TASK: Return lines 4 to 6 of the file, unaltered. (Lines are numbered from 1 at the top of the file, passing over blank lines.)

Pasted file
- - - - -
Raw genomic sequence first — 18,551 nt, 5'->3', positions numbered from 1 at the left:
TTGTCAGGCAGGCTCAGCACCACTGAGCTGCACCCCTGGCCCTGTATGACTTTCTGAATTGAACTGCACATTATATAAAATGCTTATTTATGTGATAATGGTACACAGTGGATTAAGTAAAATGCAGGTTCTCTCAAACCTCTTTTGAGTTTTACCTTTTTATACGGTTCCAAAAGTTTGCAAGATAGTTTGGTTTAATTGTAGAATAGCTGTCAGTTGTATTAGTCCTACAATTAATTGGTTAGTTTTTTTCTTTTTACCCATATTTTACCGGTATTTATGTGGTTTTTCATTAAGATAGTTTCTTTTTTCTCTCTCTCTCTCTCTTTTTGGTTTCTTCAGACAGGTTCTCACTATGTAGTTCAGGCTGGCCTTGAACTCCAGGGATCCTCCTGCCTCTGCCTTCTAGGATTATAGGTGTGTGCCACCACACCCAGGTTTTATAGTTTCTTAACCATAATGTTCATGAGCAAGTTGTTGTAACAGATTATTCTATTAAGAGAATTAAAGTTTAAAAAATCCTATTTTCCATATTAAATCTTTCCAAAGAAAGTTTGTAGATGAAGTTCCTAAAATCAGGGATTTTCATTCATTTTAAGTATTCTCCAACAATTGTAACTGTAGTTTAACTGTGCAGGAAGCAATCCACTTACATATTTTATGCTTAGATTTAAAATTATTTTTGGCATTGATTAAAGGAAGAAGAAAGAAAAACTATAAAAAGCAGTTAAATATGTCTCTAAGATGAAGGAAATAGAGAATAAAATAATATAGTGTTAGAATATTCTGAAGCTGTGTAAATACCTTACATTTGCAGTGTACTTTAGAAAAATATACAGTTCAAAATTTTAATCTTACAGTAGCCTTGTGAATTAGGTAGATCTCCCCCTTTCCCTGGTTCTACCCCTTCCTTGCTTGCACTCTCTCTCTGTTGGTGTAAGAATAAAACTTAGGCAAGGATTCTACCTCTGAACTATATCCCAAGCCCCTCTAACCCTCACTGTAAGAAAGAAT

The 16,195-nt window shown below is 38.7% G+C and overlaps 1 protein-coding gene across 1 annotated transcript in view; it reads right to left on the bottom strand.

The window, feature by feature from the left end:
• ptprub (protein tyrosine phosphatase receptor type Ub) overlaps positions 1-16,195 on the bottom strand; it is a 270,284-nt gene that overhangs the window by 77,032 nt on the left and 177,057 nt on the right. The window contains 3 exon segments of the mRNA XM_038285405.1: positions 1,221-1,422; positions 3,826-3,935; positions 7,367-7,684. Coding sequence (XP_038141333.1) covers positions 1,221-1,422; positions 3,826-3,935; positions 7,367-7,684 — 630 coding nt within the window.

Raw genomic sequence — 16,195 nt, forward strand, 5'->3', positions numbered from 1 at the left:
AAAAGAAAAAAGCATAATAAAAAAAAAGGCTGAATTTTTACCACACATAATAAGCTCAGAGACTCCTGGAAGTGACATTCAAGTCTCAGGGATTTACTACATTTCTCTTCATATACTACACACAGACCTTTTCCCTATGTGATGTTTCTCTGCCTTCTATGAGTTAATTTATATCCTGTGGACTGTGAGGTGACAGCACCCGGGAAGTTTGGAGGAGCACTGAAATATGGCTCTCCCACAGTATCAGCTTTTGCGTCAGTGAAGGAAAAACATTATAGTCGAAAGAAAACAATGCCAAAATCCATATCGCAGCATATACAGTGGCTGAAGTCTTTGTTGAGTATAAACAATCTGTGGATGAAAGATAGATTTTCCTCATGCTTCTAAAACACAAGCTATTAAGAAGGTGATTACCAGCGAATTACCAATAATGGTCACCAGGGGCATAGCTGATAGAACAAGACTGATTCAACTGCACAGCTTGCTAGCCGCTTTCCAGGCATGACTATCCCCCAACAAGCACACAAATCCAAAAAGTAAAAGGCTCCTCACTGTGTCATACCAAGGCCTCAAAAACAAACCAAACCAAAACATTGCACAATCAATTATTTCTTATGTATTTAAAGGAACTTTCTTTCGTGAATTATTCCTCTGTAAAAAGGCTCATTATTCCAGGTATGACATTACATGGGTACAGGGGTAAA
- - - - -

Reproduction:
The window, feature by feature from the left end:
• ptprub (protein tyrosine phosphatase receptor type Ub) overlaps positions 1-16,195 on the bottom strand; it is a 270,284-nt gene that overhangs the window by 77,032 nt on the left and 177,057 nt on the right. The window contains 3 exon segments of the mRNA XM_038285405.1: positions 1,221-1,422; positions 3,826-3,935; positions 7,367-7,684. Coding sequence (XP_038141333.1) covers positions 1,221-1,422; positions 3,826-3,935; positions 7,367-7,684 — 630 coding nt within the window.

Raw genomic sequence — 16,195 nt, forward strand, 5'->3', positions numbered from 1 at the left: